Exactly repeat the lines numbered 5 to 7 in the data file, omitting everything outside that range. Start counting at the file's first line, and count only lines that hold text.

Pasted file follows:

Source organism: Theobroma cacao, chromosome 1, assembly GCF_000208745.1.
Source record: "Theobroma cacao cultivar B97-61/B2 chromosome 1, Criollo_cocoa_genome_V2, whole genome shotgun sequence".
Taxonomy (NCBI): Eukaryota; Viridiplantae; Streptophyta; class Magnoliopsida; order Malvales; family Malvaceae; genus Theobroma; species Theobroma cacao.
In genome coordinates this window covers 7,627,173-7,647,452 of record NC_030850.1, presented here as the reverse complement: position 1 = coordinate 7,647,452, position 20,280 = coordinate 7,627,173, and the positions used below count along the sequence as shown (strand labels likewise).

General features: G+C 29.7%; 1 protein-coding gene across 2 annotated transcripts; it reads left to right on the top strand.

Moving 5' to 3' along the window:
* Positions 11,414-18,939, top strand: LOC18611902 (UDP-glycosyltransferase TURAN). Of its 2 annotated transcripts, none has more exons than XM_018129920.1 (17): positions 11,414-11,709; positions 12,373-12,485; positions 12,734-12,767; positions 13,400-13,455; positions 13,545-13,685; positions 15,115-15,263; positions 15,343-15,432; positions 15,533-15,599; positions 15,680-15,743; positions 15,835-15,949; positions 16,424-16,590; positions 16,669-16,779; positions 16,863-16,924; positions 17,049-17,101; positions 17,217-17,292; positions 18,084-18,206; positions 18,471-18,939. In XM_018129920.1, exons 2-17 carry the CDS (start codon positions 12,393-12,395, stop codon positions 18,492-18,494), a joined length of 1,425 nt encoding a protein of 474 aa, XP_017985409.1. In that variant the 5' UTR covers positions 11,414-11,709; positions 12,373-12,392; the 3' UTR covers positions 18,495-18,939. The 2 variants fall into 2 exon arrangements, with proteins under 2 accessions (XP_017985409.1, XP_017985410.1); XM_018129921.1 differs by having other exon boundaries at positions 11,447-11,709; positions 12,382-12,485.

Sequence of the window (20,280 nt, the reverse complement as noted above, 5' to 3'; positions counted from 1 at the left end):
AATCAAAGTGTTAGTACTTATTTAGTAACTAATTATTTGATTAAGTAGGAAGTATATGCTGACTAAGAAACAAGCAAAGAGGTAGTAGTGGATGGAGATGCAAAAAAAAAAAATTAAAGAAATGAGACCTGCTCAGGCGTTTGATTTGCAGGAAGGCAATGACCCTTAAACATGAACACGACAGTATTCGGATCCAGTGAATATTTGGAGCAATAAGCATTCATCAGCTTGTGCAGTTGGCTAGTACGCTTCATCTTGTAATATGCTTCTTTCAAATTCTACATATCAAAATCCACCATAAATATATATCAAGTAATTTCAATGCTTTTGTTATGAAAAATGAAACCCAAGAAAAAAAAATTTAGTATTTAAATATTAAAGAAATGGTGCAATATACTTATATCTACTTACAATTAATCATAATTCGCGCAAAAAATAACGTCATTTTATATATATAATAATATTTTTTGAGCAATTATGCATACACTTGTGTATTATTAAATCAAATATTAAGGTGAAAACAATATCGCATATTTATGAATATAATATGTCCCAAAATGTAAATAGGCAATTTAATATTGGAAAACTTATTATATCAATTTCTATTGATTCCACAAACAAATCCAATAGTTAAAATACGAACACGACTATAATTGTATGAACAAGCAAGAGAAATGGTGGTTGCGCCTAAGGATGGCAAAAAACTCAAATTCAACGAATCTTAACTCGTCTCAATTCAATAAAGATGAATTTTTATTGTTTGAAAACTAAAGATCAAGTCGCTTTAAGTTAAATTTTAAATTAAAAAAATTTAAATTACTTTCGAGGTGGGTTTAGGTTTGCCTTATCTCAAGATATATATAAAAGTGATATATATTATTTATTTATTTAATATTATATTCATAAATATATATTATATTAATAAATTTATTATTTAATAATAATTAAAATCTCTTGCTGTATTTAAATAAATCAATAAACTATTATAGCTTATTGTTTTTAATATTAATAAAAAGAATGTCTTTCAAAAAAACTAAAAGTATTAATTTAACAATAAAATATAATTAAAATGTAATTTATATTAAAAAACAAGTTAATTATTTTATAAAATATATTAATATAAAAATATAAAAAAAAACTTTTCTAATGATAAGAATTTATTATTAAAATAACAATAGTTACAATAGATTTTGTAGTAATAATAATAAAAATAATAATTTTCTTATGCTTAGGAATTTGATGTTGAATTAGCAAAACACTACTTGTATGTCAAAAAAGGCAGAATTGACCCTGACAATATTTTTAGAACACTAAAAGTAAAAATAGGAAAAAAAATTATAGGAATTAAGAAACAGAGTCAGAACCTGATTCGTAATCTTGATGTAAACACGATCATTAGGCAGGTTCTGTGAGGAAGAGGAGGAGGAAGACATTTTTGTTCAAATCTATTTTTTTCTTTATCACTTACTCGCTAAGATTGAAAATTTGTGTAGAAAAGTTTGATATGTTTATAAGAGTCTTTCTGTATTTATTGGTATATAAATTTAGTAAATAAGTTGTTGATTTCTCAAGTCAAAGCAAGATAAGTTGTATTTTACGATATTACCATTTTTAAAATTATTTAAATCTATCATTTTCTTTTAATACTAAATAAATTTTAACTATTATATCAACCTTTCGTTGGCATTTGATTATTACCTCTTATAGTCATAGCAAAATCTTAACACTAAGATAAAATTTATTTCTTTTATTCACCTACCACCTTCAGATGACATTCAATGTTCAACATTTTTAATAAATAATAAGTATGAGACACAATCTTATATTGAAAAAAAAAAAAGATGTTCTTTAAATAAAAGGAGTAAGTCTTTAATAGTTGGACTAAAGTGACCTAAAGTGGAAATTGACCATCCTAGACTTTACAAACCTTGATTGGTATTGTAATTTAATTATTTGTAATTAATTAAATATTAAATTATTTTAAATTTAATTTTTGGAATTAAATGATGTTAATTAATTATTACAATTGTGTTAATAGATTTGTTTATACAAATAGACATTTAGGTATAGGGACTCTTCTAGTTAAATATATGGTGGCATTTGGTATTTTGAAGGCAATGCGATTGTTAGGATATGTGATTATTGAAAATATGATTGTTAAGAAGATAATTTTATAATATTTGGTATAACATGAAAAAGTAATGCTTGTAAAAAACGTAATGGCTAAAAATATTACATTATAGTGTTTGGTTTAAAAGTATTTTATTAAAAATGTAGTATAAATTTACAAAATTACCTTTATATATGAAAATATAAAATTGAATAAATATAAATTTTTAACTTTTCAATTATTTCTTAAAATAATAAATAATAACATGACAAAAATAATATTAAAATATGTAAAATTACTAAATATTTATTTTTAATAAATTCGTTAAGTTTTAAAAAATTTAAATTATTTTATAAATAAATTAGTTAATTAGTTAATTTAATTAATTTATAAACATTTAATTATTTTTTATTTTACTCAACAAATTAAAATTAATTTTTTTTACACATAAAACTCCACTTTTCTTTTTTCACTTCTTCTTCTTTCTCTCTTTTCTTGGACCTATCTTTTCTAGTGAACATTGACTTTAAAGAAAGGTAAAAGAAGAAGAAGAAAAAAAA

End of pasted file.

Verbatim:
General features: G+C 29.7%; 1 protein-coding gene across 2 annotated transcripts; it reads left to right on the top strand.

Moving 5' to 3' along the window:
* Positions 11,414-18,939, top strand: LOC18611902 (UDP-glycosyltransferase TURAN). Of its 2 annotated transcripts, none has more exons than XM_018129920.1 (17): positions 11,414-11,709; positions 12,373-12,485; positions 12,734-12,767; positions 13,400-13,455; positions 13,545-13,685; positions 15,115-15,263; positions 15,343-15,432; positions 15,533-15,599; positions 15,680-15,743; positions 15,835-15,949; positions 16,424-16,590; positions 16,669-16,779; positions 16,863-16,924; positions 17,049-17,101; positions 17,217-17,292; positions 18,084-18,206; positions 18,471-18,939. In XM_018129920.1, exons 2-17 carry the CDS (start codon positions 12,393-12,395, stop codon positions 18,492-18,494), a joined length of 1,425 nt encoding a protein of 474 aa, XP_017985409.1. In that variant the 5' UTR covers positions 11,414-11,709; positions 12,373-12,392; the 3' UTR covers positions 18,495-18,939. The 2 variants fall into 2 exon arrangements, with proteins under 2 accessions (XP_017985409.1, XP_017985410.1); XM_018129921.1 differs by having other exon boundaries at positions 11,447-11,709; positions 12,382-12,485.